Reviewed by: Nick Rennison Author: Charles Drazin Publisher: Arrow Price (RRP): £8.99 (paperback)
The motto of Nicolas Foucquet took the form of a Latin question: Quo Non Ascendet (To Where Will He Not Climb?). As Drazin’s engaging book makes clear, there must have been times when it seemed there were few heights this 17th-century French financier, politician and patron of the arts might not scale.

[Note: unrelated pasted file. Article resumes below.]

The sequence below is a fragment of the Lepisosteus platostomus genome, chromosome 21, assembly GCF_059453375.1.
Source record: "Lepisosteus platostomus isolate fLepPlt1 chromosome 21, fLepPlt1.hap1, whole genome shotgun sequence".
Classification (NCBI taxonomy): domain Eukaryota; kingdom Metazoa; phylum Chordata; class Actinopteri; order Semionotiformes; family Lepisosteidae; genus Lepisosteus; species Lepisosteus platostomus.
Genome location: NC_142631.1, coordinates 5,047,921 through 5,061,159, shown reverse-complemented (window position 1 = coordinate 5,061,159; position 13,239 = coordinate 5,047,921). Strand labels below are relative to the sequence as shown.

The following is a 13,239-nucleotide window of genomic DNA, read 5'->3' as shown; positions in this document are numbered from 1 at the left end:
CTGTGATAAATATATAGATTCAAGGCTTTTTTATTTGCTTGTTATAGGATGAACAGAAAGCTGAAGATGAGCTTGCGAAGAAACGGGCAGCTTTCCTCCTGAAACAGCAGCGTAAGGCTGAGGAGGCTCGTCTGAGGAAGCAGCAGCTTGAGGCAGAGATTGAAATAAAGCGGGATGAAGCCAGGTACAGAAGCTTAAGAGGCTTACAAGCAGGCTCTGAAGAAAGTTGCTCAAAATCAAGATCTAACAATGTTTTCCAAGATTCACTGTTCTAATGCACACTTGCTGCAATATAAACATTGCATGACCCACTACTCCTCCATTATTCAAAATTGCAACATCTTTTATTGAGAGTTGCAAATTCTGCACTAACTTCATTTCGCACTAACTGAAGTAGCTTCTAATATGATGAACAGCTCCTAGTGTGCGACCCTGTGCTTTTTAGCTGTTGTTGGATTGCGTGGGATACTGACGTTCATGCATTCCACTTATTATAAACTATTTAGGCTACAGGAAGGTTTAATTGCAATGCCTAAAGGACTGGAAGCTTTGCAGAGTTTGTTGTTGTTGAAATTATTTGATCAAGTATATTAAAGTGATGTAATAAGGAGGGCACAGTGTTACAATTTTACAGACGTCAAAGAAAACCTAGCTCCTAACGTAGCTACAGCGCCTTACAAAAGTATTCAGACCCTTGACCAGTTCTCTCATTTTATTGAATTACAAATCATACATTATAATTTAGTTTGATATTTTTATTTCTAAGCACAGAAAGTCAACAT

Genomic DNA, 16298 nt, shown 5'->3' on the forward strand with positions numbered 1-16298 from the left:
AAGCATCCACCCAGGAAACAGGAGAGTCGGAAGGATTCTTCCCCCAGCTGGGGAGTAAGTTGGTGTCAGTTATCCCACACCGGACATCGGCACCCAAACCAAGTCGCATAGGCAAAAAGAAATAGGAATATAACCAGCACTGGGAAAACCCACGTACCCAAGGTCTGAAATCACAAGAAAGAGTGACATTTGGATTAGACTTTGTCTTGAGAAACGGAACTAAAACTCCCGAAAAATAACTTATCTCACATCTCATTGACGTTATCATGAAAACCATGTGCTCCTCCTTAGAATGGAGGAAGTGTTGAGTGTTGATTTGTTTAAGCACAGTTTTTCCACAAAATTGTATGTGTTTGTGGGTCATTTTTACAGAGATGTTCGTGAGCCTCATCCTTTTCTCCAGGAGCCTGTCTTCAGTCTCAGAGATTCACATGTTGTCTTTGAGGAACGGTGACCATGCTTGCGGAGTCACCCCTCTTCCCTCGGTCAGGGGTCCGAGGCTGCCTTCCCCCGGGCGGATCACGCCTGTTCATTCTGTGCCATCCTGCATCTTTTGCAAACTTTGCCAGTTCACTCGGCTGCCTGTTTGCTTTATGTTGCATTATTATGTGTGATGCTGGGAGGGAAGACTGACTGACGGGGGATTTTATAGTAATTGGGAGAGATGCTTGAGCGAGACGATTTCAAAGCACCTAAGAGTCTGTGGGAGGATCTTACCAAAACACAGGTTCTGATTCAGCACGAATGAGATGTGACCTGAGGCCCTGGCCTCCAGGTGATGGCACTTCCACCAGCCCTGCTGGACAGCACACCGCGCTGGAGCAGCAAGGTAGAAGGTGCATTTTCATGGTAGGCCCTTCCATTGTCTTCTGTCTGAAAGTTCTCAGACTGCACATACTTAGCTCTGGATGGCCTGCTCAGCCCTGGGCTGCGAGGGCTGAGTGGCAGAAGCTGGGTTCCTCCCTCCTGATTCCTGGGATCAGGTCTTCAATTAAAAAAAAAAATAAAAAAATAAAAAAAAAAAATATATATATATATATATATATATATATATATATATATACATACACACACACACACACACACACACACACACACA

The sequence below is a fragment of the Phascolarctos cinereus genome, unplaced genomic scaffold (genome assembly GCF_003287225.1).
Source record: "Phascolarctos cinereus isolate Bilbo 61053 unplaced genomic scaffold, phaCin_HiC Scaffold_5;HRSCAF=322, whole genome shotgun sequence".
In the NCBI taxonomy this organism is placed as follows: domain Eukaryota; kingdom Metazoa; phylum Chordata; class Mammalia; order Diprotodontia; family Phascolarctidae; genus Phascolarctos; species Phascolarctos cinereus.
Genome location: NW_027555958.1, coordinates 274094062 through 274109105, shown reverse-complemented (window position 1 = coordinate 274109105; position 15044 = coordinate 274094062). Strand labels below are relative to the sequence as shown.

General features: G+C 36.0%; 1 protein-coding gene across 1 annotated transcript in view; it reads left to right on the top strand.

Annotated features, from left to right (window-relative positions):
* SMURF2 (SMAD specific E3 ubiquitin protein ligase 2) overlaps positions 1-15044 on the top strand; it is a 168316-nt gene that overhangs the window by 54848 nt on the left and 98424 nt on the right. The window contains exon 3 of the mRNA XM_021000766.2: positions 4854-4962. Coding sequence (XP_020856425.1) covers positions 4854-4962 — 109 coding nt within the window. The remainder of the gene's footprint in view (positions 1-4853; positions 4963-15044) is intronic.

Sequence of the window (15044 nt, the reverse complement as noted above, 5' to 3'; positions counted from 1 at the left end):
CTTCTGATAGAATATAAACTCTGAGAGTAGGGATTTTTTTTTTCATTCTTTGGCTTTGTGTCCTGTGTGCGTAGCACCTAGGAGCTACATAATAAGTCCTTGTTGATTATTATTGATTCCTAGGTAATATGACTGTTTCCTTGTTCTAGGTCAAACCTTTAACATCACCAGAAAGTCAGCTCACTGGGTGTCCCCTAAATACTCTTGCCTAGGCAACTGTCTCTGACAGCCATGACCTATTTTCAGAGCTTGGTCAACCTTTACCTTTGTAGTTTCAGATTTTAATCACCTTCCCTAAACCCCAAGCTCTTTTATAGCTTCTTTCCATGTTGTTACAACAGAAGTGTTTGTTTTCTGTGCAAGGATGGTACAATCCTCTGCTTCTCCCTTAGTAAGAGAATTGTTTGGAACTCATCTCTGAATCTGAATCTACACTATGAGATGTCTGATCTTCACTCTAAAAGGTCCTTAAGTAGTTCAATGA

Schooled by Cardinal Mazarin in the Machiavellian skills required for survival at Louis XIV’s court, Foucquet emerged from his master’s shadow as the man who held the nation’s purse strings. At its zenith his power reached into every corner of French society. His wealth and taste, symbolised by his magnificent chateau of Vaux-le-Vicomte, were there for all to see.
Yet he spent the last 15 years of his life imprisoned in a fortress in the French Alps.
Outshining the Sun King proved a dangerous pastime and Louis made sure that his most high-flying subject came crashing to earth. Drazin’s biography provides a convincing portrait of a complex man and brings to life the world in which he rose and fell so spectacularly.